the guitar playing brothers. This is kind of more interesting. A lot of
magazines need an angle as well. It's true right? So we're getting so
much more coverage done for this stuff now, because everybody is
freaking on how there's a girl in the band. The Beauty and the Beast so
to speak. The demonic voice in this woman is interesting to people I
guess, but that's like a side effect. We didn't go out there looking for
a female vocalist, we went out there looking for the best vocalist we
could get, which happened to be a girl. So that was pretty cool.
If you don't mind me asking, what were the exact circumstances
surrounding Johans departure, and was it a mutual agreement that he was
(Long pause and then laughter) It was tough because we had known the
guy for a long time. We had a little stuff with the guy, our old singer.
But you know, we decided to go forward. It was best for the band. He
wasn't really cutting it live, and our fanbase wasn't crazy about him
really. Going to an Arch Enemy show in the past was like going to a
tennis match; people were going "There's Chris. There's Mike.
There's Chris." and nobody was actually paying any attention to our
singer. Now it seems to be more of a balance. We kind of needed a strong
personality up there.
Can you ever see a day where Arch Enemy might have a song, or even
part of a song, with clean melodic vocals?
Well I don't want to say "No", you know. It's music, and
whatever you choose to do to express yourself is cool, I think. We want
to stay on the extreme side of the fence. We're not interested in
wimping out. We leave that to other bands! I know what you're saying and
we might do that, but it might be in a different way than you might
expect actually. I thought it was important with this album that because
we have a female vocalist we came harder, more aggressive and more
brutal than our previous couple of albums, even though we had a female
front, you know. I think that was pretty cool. So we'll see what we do
on the next album. We don't think too hard, we write stuff that feels
good to us. Whatever comes out comes out, but we do consider our fanbase
when we write music as well. Fans are part of the band I think. I hate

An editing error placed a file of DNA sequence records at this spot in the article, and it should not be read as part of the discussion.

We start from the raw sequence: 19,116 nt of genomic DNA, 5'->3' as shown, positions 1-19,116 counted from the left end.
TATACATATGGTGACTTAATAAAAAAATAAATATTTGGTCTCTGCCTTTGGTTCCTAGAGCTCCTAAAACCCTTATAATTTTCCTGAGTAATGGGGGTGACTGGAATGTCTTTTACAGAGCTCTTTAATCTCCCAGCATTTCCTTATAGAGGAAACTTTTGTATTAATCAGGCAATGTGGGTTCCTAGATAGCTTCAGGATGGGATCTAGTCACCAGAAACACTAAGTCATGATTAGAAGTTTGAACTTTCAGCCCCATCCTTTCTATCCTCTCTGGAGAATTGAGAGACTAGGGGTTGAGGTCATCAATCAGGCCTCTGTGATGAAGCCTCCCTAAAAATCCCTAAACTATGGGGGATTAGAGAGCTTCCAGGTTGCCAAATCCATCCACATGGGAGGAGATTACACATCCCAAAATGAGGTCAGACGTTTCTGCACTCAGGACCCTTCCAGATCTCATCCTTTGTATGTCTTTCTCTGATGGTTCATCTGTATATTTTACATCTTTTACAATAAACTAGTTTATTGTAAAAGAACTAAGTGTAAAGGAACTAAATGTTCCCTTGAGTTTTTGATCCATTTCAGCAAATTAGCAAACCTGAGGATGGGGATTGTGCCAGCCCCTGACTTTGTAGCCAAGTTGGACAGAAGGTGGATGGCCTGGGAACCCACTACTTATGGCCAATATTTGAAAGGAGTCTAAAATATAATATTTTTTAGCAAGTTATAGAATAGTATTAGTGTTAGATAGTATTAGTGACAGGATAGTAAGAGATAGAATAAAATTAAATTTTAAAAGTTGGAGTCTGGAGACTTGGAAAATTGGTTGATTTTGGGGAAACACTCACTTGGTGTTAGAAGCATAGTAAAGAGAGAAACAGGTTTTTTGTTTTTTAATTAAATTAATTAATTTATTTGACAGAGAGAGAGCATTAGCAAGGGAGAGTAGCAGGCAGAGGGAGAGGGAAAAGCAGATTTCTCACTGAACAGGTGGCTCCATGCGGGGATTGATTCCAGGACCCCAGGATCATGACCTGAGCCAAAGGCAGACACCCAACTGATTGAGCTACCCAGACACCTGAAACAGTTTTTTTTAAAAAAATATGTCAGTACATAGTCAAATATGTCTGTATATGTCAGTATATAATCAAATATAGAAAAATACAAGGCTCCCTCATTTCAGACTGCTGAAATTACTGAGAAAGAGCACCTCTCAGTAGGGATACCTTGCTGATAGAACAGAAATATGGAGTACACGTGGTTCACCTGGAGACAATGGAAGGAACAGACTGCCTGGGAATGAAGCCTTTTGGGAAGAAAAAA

bands that say "We just write for ourselves, and if people don't
like it, we don't care", I mean that's bullshit I think. You don't
have to find a record deal then, if that's your attitude. I think fans
are part of the band and we do consider them in out song writing without
having the cynical approach. We are the fans as well, if you know what I
Sure. One of my favorite things about Arch Enemy is the lead
guitars, and has been since day one. What do you think are some of the
differences in style between yours and Christopher's?
I think it's cool when you can hear two distinctive styles when it
comes to twin guitar shit. I think it's cool if you can hear the
personality. I'm just really into conveying emotion, that's really the
music. I think we play off each other really well. I've always liked the
twin guitar thing with Maiden, Priest, Slayer and stuff like that. The
Megadeth stuff they did when they were really cool. I think we certainly
have different styles. He's more technical, somehow faster than I am,
and I have other stuff that he doesn't have.
Obviously you're not just involved with Arch Enemy, you have
another band Spiritual Beggars.
Yeah, it's not so active at this point. I don't know we just kind of
changed the situation a little bit. We decided it was getting out of
control with everybody playing in different bands. We just said now Arch
Enemy is the main focus or you have to go. We got a really good album
and now with this line-up is just feels so cool. It seems as thought
we've got the foundation to actually go out there and do something and
leave a mark, so to speak in the Metal scene. I think we should take the
time this album deserves this time. We decided that Arch Enemy has to be
the number one priority, that's just the way it is. Feel free to leave.
If you want to go, you gotta go. In the metal scene everybody is playing
Especially your bass player....When you did your Spiritual Beggars
project, did you feel that it helped you keep focus for what you wanted
to write for Arch Enemy?
It's part of developing as a musician you know. It's part of taking
it to the next level all the time. I'm always trying to improve my
playing, not that I actually sit and play seven hours a day, I don't do
that. When I play in every project I try to develop. It's a natural
process, I think everybody goes through it. I'm extremely self-critical,
I've never really been pleased with anything I've done.
The day I'm 100% satisfied I'll probably just quit because I've got
nothing left to prove to myself. But yeah, I can be like 99% happy,
which I am with Wages of Sin.
I think that's right up there with the best stuff I've done. Just the